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Fuji XT-1 Film Simulation modes

One of the great features of the Fuji X series cameras is the Film Simulation mode which is available in-camera and allows you to take pictures with the look of some of Fuji’s classic film emulsions. Today, I decided to try this out and carried out a test on the Fuji XT-1 Film Simulation modes.

This is probably not the only article you could find which carries out a similar sort of  test since the XT-1 is now 3 years old, but I really wanted to see for myself how the modes look before we go on a family holiday in a few weeks time. I’ve decided this holiday I will ‘travel light’ and I’m only taking the XT-1 and no film camera, so I wanted to run a test myself to check how the in camera simulations look, and also to see if they are basically the same as the camera profiles which are supplied with Lightroom.

Fuji XT-1 Film Simulation Pictures

The pictures are shown in the gallery above but I’ll just explain what I did to take these shots.

First, the lens used was the standard Fuji 18 – 135 zoom, the camera was mounted on a tripod, the shutter speed and ISO set to auto mode and I set f/8 on the aperture.

First I took one picture in RAW mode which is the first shot in the gallery above. Then I switched the camera to Bracketing mode and chose Film Simulation bracketing with the three films chosen as the first three in the list (Provia, Velvia & Astia). I then took a picture and the camera produced three copies – one for each film. Then I selected the next three simulation modes and took another picture. This continued until I had one picture for each of the simulation modes available.

Once I got home and imported the images into Lightroom I took the first RAW image and made 12 virtual copies of it before applying any changes to the image. Then I processed the first image in Lightroom the way I normally would to produce the first picture in the gallery.

With the other virtual copies, I went to the Camera Calibration panel in Lightroom and for each one I selected one of the film simulation options and applied it to the virtual copy. As I did this I gave a title to the image which described the film simulation – ie LR – Astia to indicate Lightroom Astia Simulation. By the way, for anyone wondering, the Lightroom profiles don’t include sepia.

With the Lightroom versions of the pictures complete, I named the jpg files from the camera with their correct film simulation title – is Astia.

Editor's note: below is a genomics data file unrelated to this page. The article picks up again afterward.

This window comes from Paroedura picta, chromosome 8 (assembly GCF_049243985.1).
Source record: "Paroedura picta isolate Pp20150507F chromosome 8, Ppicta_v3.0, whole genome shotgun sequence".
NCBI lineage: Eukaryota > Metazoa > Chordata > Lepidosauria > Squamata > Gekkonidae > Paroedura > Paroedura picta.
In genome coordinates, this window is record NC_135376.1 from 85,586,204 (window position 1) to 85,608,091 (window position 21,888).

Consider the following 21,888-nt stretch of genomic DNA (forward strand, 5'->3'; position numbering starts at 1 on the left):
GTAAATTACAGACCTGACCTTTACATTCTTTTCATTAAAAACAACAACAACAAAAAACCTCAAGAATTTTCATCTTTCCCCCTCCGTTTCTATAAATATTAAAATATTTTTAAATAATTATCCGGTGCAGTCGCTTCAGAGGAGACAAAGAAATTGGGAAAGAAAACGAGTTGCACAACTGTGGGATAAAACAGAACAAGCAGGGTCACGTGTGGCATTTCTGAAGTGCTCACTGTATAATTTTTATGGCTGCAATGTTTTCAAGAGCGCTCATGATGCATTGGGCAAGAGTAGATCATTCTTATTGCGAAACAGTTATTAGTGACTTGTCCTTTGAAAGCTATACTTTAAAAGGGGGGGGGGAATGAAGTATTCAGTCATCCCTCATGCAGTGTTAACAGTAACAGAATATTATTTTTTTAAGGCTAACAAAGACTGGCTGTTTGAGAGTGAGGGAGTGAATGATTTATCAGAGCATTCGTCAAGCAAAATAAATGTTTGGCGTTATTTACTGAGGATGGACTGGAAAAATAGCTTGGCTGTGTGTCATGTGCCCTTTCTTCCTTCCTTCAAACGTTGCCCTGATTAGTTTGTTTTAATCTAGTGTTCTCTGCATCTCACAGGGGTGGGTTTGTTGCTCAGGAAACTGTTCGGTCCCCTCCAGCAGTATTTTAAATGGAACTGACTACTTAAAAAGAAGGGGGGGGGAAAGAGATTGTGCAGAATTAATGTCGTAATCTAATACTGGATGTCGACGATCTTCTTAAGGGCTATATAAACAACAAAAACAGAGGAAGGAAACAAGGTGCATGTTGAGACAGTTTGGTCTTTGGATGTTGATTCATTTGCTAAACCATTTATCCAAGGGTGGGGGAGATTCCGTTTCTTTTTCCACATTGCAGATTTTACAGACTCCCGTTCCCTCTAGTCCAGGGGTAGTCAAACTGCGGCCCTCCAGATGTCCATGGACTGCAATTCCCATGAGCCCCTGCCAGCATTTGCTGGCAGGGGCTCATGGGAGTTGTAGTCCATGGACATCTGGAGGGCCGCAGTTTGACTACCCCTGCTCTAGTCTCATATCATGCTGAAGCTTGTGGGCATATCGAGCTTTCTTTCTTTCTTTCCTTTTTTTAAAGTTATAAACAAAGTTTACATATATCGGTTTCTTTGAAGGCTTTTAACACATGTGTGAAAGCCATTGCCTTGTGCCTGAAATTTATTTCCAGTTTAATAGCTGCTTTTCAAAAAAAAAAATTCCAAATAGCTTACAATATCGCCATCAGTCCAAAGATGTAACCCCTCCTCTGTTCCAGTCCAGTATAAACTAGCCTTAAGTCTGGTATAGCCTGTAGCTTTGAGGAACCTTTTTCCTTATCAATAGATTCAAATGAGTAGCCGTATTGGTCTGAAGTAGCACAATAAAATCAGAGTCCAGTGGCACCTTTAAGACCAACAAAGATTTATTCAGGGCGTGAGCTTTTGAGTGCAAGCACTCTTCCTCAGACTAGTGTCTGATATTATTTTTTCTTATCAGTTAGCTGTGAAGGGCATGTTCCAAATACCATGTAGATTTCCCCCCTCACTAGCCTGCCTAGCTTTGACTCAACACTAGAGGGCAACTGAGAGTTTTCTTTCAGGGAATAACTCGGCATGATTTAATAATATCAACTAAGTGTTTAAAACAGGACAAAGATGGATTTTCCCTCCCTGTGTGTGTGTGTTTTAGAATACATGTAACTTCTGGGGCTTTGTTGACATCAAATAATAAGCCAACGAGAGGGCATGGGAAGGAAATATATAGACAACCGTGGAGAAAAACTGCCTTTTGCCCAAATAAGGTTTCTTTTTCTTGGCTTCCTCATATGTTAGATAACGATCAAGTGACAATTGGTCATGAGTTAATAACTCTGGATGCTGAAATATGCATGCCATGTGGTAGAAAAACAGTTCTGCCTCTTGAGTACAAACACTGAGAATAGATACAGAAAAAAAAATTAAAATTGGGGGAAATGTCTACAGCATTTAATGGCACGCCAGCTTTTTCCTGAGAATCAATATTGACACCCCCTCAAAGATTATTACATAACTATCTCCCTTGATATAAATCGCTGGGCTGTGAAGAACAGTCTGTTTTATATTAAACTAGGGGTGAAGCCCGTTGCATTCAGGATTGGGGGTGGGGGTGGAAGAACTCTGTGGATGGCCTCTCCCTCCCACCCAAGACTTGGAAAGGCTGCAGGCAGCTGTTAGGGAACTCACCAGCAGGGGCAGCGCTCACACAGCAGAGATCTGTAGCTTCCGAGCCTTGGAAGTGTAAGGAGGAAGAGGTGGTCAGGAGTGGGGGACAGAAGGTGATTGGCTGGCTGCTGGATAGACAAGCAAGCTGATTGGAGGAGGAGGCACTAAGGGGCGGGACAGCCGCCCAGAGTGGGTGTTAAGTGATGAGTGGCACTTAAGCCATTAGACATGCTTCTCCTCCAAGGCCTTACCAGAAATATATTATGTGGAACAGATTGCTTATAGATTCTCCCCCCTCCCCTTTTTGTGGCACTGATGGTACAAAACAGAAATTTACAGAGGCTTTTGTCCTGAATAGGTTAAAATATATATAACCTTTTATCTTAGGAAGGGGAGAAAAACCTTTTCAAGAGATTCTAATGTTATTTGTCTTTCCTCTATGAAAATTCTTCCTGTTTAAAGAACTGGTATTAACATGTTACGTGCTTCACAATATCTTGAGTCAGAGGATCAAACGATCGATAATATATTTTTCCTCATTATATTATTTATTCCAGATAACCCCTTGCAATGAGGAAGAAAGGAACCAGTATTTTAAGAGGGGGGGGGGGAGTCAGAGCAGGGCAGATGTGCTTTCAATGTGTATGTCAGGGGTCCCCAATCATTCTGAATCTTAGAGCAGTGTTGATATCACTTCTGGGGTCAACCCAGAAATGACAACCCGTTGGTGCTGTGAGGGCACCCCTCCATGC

With all this done I imported the files into this post and arranged them in the gallery in the way you see above. The first image is the RAW file processed in Lightroom and that is followed by each of the simulation modes – first the Lightroom version and then the camera version. By swapping between each image it’s possible to see any changes in the ‘look’ of the picture. (Note there are subtle differences in the picture due to people walking into the scene as I took the individual in-camera film simulation pictures – I couldn’t avoid that easily)

So for me this has been a useful reference exercise and one that says I probably don’t need to worry too much about using the Fuji XT-1 Film Simulation in-camera modes. I can’t really notice a difference between the Lightrooom profiles and the In-Camera profiles so I’ll just carry on shooting in RAW unless situation arises where I want to take a jpeg to share on social media.


I’m a software developer by profession but I’ve been taking pictures since I was about 8 years old. In that time I’ve owned cameras of all types and sizes from 120 roll film thro’ 35mm to my current Pentax K-5, Ricoh GXR + P10/S10/A12 28mm/A12 50mm, Canon S95 and recently acquired Sony NEX 6.


  1. kevinallan says:

    On my monitor, I can’t see much difference between the different colour profiles, regardless of how they are produced.

  2. David Winskill says:

    Thanks for the experiment.

    I have come to enjoy using the Chrome simulation and find that it really suits street/urban situations. For shots of landscapes and nature, vivid and Astia offer more.

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